Skip to main content
Displaying 1 of 1
The golden house : a novel
2017
Please select and request a specific volume by clicking one of the icons in the 'Where is it?' section below.
Where is it?
Summary
NEW YORK TIMES BESTSELLER * A modern American epic set against the panorama of contemporary politics and culture--a hurtling, page-turning mystery that is equal parts The Great Gatsby and The Bonfire of the Vanities

NAMED ONE OF THE BEST BOOKS OF THE YEAR BY NPR * PBS * HARPER'S BAZAAR * ESQUIRE * FINANCIAL TIMES * THE TIMES OF INDIA

On the day of Barack Obama's inauguration, an enigmatic billionaire from foreign shores takes up residence in the architectural jewel of "the Gardens," a cloistered community in New York's Greenwich Village. The neighborhood is a bubble within a bubble, and the residents are immediately intrigued by the eccentric newcomer and his family. Along with his improbable name, untraceable accent, and unmistakable whiff of danger, Nero Golden has brought along his three adult sons: agoraphobic, alcoholic Petya, a brilliant recluse with a tortured mind; Apu, the flamboyant artist, sexually and spiritually omnivorous, famous on twenty blocks; and D, at twenty-two the baby of the family, harboring an explosive secret even from himself. There is no mother, no wife; at least not until Vasilisa, a sleek Russian expat, snags the septuagenarian Nero, becoming the queen to his king--a queen in want of an heir.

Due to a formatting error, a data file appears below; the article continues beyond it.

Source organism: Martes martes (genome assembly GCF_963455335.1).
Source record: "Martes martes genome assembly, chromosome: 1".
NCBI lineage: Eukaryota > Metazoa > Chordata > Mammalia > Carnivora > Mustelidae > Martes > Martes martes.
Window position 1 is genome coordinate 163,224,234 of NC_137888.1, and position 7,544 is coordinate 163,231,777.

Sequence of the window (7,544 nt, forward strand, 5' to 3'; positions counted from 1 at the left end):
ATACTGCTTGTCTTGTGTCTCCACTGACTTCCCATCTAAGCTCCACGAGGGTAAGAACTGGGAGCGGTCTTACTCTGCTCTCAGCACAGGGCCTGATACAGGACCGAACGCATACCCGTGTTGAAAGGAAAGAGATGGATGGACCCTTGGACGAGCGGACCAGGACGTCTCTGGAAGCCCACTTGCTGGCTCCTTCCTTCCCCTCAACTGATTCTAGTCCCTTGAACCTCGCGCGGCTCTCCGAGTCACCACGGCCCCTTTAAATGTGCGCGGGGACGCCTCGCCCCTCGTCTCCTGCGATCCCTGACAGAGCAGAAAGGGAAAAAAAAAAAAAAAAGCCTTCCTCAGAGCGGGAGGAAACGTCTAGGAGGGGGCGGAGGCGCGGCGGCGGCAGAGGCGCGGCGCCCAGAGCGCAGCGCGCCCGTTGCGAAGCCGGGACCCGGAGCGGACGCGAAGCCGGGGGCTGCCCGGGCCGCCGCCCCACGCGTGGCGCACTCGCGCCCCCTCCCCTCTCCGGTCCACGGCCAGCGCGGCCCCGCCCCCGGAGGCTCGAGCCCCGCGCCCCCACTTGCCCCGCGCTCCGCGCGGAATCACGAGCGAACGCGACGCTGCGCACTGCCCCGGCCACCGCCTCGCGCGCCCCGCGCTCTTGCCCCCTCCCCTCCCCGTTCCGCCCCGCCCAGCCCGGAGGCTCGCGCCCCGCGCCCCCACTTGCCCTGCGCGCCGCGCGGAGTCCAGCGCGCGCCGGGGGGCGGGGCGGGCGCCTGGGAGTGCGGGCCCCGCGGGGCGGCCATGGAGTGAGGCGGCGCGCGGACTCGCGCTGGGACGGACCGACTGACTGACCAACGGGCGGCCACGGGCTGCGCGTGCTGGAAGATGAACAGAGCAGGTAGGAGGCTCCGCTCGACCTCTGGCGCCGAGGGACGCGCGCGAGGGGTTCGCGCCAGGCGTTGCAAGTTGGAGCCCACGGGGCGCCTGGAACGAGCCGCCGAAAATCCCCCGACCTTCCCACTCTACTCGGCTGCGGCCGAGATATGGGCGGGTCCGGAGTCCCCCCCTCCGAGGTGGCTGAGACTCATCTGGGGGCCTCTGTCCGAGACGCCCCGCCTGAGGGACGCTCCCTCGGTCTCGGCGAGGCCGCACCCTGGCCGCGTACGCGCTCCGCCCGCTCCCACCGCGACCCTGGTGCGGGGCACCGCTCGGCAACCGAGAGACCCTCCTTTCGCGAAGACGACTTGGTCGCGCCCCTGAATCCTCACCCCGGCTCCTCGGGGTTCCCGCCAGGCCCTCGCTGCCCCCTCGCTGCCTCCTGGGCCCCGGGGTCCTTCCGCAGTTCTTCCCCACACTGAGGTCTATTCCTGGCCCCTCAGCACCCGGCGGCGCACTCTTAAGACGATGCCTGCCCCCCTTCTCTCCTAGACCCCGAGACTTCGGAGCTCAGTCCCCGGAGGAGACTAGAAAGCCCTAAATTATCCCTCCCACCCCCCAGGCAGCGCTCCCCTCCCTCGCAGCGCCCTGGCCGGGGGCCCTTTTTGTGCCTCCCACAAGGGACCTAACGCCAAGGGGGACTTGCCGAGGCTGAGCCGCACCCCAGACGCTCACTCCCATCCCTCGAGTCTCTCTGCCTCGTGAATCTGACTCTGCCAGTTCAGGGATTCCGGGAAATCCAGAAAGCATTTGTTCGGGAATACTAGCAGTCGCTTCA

Our guide to the Goldens' world is their neighbor René, an ambitious young filmmaker. Researching a movie about the Goldens, he ingratiates himself into their household. Seduced by their mystique, he is inevitably implicated in their quarrels, their infidelities, and, indeed, their crimes. Meanwhile, like a bad joke, a certain comic-book villain embarks upon a crass presidential run that turns New York upside-down.

Set against the strange and exuberant backdrop of current American culture and politics, The Golden House also marks Salman Rushdie's triumphant and exciting return to realism. The result is a modern epic of love and terrorism, loss and reinvention--a powerful, timely story told with the daring and panache that make Salman Rushdie a force of light in our dark new age.

Praise for The Golden House

"[A] modern masterpiece . . . telling a story full of wonder and leaving you marveling at how it ever came out of the author's head." --Associated Press

"Wildly satiric and yet piercingly real . . . If F. Scott Fitzgerald, Homer, Euripides, and Shakespeare collaborated on a contemporary fall-of-an-empire epic set in New York City, the result would be The Golden House ." --Poets & Writers

"A tonic addition to American--no, world!--literature . . . a Greek tragedy with Indian roots and New York coordinates." -- San Francisco Chronicle
Trade Reviews
Booklist Review